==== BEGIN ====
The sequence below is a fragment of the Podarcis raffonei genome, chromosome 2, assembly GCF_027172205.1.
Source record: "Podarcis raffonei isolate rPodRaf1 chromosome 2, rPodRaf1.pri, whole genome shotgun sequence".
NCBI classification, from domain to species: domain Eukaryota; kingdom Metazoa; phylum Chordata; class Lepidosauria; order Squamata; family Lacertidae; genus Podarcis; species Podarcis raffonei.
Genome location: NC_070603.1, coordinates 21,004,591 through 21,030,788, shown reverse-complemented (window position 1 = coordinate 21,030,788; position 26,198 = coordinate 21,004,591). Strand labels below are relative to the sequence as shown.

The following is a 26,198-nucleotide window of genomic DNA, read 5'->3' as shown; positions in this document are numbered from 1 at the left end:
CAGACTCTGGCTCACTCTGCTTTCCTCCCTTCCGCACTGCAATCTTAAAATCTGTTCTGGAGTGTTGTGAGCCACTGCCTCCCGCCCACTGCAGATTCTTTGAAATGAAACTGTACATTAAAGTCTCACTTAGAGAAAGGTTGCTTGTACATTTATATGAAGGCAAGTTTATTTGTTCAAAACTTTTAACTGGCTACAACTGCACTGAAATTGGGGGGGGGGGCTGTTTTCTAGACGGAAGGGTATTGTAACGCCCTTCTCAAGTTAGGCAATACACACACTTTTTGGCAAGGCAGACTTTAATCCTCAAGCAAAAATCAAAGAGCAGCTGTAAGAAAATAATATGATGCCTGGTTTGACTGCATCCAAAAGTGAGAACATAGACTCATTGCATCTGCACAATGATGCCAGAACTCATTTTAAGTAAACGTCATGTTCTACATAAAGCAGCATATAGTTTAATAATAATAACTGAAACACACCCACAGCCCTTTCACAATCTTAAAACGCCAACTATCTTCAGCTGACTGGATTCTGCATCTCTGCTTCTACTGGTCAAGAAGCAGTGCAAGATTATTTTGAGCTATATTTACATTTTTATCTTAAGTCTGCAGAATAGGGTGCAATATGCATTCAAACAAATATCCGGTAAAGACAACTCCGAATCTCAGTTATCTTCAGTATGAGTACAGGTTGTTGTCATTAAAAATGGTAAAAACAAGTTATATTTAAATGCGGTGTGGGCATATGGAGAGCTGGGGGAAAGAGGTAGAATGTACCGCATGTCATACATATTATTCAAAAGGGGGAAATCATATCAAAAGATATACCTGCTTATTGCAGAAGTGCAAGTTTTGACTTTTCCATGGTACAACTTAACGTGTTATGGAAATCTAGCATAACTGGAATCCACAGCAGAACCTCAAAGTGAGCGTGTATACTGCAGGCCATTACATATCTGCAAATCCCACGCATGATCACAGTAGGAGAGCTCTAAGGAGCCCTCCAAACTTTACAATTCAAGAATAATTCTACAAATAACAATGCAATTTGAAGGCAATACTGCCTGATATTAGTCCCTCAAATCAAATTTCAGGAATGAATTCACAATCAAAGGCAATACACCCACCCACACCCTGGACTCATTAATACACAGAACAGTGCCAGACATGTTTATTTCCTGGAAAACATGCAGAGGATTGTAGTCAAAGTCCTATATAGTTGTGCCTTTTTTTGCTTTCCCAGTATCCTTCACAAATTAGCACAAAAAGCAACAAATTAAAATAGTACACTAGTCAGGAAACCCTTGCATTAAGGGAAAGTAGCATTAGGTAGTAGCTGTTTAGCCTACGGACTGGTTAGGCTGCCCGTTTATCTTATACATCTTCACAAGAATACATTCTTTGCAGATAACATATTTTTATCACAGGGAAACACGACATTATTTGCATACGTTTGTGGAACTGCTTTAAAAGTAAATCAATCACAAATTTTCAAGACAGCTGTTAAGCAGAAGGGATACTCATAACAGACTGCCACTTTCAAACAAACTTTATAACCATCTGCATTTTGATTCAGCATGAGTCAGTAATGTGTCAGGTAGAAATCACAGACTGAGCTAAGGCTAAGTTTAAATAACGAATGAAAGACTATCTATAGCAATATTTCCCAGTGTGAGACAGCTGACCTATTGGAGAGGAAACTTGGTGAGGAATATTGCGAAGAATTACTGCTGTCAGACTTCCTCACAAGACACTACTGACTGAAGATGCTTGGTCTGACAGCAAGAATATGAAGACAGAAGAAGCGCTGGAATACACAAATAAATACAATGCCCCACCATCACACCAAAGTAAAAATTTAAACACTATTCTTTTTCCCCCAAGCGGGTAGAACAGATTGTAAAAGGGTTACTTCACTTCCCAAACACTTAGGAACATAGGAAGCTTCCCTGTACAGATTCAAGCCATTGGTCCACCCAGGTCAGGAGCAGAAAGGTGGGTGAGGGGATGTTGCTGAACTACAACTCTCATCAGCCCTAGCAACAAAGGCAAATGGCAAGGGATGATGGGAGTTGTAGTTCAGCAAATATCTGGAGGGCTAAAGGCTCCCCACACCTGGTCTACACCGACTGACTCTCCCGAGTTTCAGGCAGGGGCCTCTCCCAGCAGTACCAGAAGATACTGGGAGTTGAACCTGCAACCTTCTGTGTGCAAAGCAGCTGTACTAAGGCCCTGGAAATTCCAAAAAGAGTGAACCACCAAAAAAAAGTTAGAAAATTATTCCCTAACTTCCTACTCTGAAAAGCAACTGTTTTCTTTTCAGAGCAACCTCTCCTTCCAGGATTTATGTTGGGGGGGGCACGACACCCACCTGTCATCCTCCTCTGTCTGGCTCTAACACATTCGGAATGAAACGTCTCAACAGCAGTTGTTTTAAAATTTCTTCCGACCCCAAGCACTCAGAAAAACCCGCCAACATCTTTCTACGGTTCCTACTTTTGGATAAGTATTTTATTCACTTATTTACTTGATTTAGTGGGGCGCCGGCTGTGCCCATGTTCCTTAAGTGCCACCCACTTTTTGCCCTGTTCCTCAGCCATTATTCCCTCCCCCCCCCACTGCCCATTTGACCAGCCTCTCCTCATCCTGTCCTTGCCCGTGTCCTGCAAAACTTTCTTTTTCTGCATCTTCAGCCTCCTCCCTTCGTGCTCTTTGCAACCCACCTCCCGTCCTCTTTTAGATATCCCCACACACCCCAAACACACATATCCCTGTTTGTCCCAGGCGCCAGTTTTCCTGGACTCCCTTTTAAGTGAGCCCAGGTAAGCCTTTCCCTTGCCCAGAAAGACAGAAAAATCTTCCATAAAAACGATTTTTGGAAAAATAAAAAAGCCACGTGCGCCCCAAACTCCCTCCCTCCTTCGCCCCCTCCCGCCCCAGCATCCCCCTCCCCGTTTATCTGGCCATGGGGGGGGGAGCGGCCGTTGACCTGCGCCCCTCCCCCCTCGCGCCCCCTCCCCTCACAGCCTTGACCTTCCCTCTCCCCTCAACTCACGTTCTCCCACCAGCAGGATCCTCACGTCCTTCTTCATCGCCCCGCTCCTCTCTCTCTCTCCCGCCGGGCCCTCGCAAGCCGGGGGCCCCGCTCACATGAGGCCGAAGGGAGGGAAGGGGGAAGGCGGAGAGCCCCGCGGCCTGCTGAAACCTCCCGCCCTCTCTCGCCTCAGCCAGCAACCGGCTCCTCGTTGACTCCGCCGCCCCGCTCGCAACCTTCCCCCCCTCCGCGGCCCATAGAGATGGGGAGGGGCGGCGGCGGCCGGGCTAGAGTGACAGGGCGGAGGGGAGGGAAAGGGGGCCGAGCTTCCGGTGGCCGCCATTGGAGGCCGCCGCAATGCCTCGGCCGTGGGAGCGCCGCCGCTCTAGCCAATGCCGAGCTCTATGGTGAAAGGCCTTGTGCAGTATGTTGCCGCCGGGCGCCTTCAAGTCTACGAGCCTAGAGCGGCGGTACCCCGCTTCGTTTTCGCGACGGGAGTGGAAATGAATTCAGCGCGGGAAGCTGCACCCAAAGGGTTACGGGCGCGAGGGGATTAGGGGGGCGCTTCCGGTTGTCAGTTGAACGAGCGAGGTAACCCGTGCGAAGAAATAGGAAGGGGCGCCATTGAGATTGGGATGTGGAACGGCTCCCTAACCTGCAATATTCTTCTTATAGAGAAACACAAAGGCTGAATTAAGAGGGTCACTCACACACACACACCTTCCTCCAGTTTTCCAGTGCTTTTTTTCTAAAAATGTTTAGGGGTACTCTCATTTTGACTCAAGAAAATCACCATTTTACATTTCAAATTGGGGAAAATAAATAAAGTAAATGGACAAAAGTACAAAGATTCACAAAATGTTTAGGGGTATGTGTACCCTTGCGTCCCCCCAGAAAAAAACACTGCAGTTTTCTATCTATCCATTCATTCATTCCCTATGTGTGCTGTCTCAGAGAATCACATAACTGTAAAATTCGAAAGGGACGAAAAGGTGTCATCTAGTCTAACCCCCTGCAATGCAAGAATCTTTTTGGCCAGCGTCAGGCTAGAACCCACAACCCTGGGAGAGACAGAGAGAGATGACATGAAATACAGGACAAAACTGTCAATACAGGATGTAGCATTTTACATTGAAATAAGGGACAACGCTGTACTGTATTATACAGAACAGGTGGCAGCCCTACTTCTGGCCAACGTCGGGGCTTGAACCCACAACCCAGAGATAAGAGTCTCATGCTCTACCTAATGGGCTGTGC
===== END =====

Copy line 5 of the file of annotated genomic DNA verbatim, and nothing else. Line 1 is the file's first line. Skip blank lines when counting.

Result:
The following is a 26,198-nucleotide window of genomic DNA, read 5'->3' as shown; positions in this document are numbered from 1 at the left end: